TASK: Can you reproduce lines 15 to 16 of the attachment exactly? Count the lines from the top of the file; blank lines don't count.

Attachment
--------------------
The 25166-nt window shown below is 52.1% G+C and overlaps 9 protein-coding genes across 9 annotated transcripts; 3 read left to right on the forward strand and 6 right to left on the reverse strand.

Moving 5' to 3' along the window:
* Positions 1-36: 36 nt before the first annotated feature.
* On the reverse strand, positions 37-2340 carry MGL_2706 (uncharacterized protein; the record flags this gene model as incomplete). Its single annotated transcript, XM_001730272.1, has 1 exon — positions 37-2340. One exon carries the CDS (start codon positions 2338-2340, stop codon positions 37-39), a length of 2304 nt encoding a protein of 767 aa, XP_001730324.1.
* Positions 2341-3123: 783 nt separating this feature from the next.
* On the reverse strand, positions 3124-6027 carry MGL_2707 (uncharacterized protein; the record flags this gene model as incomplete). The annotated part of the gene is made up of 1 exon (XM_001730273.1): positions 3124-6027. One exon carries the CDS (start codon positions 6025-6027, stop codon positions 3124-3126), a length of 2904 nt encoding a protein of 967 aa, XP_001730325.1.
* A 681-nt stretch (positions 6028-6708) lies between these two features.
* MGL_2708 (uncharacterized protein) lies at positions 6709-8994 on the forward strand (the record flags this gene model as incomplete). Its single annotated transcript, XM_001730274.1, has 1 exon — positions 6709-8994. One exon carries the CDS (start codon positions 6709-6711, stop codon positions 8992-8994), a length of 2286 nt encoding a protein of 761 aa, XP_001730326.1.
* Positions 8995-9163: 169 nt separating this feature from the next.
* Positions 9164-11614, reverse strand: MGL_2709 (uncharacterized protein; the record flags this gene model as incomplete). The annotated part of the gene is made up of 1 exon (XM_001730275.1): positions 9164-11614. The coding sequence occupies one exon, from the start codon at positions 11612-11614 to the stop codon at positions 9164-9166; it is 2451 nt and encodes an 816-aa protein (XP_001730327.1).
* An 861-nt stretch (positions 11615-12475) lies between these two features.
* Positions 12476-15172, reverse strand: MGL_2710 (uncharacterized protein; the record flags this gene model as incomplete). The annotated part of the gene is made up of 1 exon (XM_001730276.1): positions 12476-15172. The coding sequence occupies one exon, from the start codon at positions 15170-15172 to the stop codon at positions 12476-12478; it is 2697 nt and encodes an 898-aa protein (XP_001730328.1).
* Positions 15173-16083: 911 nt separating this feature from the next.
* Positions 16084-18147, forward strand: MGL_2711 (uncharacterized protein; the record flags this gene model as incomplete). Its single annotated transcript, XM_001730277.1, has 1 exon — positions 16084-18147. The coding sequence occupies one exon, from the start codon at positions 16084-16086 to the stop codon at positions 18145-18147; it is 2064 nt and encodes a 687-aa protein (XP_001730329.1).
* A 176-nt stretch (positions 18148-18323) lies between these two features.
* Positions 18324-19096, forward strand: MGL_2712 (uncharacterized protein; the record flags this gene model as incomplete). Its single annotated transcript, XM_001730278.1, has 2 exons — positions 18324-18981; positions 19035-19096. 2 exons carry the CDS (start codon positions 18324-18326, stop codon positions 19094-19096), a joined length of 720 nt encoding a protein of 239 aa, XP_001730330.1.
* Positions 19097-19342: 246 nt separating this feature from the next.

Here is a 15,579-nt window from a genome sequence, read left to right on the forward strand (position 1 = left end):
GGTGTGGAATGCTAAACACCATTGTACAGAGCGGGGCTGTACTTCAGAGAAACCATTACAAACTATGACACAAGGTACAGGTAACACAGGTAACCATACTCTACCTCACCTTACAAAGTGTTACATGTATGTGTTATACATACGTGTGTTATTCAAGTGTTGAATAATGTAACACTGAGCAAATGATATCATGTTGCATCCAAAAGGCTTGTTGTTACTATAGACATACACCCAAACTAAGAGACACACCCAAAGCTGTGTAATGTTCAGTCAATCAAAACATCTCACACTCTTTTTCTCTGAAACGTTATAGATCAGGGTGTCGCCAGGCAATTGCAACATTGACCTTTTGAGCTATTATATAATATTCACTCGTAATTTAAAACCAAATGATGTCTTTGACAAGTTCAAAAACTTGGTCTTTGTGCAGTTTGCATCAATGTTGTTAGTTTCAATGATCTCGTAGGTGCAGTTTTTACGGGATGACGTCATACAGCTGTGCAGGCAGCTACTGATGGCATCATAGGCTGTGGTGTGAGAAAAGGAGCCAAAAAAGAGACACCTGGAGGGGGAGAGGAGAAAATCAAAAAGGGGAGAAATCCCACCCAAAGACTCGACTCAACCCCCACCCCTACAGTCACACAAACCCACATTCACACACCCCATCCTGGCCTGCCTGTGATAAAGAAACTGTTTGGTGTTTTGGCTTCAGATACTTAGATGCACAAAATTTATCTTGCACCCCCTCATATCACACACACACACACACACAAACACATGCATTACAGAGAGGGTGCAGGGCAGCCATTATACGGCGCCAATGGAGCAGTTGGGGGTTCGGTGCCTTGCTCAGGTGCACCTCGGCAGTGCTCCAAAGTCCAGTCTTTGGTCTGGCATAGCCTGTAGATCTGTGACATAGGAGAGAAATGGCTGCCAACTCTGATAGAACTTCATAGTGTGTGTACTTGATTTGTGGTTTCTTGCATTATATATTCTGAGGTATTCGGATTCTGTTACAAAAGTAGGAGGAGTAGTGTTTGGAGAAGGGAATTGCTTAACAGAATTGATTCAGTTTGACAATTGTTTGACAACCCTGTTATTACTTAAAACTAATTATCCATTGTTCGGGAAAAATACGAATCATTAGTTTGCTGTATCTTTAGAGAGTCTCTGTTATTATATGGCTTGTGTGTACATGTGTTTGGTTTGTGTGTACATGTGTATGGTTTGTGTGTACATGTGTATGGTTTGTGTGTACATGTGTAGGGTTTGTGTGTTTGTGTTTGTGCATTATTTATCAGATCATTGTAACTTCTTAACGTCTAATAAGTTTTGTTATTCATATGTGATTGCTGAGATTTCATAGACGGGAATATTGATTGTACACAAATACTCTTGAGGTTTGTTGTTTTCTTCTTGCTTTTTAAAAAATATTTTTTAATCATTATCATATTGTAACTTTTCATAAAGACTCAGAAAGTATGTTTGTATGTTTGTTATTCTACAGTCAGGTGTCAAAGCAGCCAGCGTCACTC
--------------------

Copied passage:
* A 176-nt stretch (positions 18148-18323) lies between these two features.
* Positions 18324-19096, forward strand: MGL_2712 (uncharacterized protein; the record flags this gene model as incomplete). Its single annotated transcript, XM_001730278.1, has 2 exons — positions 18324-18981; positions 19035-19096. 2 exons carry the CDS (start codon positions 18324-18326, stop codon positions 19094-19096), a joined length of 720 nt encoding a protein of 239 aa, XP_001730330.1.